If you get to know the ID of the node that must contain the data you need, you can skip the lengthy search process by establishing a direct connection with that node. To do this, execute the command
ipfs swarm connect /ipfs/Qm...
Qm... path with the node's ID.
In order to connect to a new peer, your IPFS node will have to search for it first. This step can be avoided too, if you know a full multiaddress of the remote node. In that case you can invoke the same command with the full multiaddress as an argument, e. g. like this:
ipfs swarm connect /ip4/<IP address>/tcp/<port number>/ipfs/<peer ID>
IPFS can work over multiple network protocols, and a node usually listens on several network interfaces (at least the external interface and the loopback). That’s why a node usually has several multiaddresses with slightly different formats.
Each one includes the peer ID, but also information about the ways it can be accessed (e. g. an IPv4 address and port).
You can also find the addresses of the node by its peer IDs:
ipfs dht findpeer Qm...
When the peer connection won’t work
It can happen that your colleague at the desk next to yours has published a data block — say, a fresh Fury build, but you don’t seem able to retrieve that block, nor even establish a direct connection to his IPFS node. The most likely cause of these issues is network connectivity — for example, a firewall that prevents computers in the same network from talking to each other. Here are the steps that can help you determine the source of the problem.
Try to access the data through a WWW gateway. For example, the IPFS logo mentioned in the beginning of this article, can be found at this URL:
For newly published data, this usually takes several minutes. However, if the request times out, this means one of two things:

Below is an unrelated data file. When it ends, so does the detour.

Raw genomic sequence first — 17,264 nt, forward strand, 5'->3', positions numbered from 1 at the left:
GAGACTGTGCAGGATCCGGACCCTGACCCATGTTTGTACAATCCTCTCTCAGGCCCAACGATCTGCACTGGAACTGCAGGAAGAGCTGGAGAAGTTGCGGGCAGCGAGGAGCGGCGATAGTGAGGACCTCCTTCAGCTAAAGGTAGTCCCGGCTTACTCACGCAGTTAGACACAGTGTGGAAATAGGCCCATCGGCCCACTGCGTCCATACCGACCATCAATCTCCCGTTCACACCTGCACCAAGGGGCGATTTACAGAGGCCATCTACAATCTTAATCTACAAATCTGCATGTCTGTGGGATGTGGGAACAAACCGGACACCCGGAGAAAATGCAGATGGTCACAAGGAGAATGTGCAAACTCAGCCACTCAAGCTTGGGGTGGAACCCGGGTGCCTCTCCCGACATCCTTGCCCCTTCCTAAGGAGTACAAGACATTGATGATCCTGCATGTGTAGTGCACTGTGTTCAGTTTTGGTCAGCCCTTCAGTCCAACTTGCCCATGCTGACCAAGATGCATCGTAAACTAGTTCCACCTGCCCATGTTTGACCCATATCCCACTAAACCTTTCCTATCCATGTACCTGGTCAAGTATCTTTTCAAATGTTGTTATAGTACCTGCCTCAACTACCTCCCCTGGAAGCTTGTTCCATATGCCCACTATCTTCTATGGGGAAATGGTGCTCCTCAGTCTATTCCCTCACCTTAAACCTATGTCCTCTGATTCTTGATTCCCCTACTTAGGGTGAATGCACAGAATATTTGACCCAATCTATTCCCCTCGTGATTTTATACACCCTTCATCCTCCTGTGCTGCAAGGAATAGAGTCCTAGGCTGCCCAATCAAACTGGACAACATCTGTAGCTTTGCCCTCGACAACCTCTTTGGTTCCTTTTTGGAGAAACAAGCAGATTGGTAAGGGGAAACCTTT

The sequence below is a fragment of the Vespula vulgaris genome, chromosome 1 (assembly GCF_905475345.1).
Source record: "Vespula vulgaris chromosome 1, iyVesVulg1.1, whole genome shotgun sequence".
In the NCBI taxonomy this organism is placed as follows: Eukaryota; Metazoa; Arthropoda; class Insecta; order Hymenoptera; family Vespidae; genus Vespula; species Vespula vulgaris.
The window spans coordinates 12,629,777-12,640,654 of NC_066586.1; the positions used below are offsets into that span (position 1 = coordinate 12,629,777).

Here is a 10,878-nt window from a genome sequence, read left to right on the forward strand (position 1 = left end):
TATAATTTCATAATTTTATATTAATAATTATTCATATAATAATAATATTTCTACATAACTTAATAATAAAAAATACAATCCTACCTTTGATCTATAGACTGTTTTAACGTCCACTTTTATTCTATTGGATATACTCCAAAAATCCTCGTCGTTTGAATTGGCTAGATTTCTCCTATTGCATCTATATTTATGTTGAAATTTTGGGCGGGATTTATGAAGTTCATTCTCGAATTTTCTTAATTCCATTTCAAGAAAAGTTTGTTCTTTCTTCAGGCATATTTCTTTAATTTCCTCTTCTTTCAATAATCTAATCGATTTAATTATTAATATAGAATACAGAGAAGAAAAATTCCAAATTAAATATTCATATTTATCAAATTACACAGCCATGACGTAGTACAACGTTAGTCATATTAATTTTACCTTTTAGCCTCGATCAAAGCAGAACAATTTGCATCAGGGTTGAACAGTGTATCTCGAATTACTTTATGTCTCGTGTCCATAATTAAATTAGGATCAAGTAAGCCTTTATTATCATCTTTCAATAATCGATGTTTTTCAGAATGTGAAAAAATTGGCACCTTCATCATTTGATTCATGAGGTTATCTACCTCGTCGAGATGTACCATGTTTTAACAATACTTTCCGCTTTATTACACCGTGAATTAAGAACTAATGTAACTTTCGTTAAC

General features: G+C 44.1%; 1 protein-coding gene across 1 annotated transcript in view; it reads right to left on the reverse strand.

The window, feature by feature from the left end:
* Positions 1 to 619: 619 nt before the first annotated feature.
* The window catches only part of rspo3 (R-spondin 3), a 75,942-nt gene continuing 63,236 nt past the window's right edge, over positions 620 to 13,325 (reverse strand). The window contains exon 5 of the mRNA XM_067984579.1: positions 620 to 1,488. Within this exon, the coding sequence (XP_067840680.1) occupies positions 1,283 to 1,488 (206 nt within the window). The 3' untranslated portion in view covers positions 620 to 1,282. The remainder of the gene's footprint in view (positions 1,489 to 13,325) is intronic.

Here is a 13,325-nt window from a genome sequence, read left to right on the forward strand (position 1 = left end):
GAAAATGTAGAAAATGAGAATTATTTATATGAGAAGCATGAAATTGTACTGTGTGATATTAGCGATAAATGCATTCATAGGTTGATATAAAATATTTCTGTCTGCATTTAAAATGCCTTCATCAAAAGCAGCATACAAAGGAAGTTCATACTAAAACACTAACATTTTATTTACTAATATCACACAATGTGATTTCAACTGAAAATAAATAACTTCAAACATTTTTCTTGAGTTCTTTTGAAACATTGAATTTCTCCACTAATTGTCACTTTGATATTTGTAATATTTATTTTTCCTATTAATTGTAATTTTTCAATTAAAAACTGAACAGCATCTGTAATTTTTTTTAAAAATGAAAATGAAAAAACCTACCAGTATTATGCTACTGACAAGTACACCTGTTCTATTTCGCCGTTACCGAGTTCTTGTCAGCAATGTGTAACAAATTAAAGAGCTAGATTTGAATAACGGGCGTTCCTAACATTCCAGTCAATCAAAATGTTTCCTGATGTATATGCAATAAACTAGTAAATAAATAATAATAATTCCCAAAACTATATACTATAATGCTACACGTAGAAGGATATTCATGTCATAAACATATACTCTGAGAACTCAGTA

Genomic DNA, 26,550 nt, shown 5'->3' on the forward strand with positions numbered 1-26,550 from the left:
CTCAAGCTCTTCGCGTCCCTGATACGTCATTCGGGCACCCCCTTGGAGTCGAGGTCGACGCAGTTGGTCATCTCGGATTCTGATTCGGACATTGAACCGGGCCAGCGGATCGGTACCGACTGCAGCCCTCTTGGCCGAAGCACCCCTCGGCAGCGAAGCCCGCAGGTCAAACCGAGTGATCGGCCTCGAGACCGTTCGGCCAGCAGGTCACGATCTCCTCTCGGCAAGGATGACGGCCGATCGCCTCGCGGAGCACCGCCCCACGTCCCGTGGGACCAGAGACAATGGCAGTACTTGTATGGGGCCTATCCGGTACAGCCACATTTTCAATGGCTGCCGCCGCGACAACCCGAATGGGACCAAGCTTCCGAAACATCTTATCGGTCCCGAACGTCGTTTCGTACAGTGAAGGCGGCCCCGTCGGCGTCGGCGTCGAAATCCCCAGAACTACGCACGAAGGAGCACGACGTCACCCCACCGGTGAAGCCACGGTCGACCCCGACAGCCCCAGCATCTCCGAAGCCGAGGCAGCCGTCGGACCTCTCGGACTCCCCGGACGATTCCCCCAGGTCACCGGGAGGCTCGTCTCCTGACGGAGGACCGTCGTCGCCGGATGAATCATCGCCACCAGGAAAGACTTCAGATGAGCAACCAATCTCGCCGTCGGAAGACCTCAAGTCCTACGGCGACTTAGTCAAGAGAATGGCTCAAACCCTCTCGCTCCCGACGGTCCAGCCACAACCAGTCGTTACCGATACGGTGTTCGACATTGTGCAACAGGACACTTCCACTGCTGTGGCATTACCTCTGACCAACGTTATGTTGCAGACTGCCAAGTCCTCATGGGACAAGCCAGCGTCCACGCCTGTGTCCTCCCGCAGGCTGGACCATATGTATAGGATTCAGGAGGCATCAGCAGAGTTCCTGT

- the node(s) that used to store the data block are currently off-line, or
- the node that has published the block is cut off from the rest of the network, perhaps by a network firewall.
If the gateway was able to fetch the data, but your local IPFS node is not, test whether you can connect to the address and port of the peer using telnet. If the connection cannot be established, you’re out of luck. The data exchange is still possible, but not in every case, and only through a third node which both you and your peer can access. There are two things you can do to resolve the problem:
- talk to your network administrator to allow IPFS connections within the local network;
- Move your data outside of the restricted network by hosting it at one of the pinning services.
Think before you publish!
By publishing data to IPFS, you hand it over to entities over which you don’t have control. As a consequence, there is no mechanism to retract published data — every chunk of it becomes literally public. The data might disappear over time if nobody pins it, but a sufficiently popular piece may stay in the network forever.
Although the decentralized way of storing and transferring data defeats some kinds of censorship, it does not hide the fact that you have downloaded the prohibited information, nor does it obscure your identity. In fact, an IPFS node advertises its address and the list of data blocks it possesses. In order to find the dissenters, it is enough for the authorities to query for a known block hash and receive a list of network addresses.
The Interplanetary File System is not meant to replace an actual file system, nor can it replace a general-purpose web server. It is definitely not an unlimited free storage, and it doesn’t serve as an anonymous proxy. Being in the beta stage of development, IPFS admittedly has its problems, but these are actively being solved. Nevertheless, it is already a very convenient tool for some tasks — for example, sharing or transferring files and directories of any size.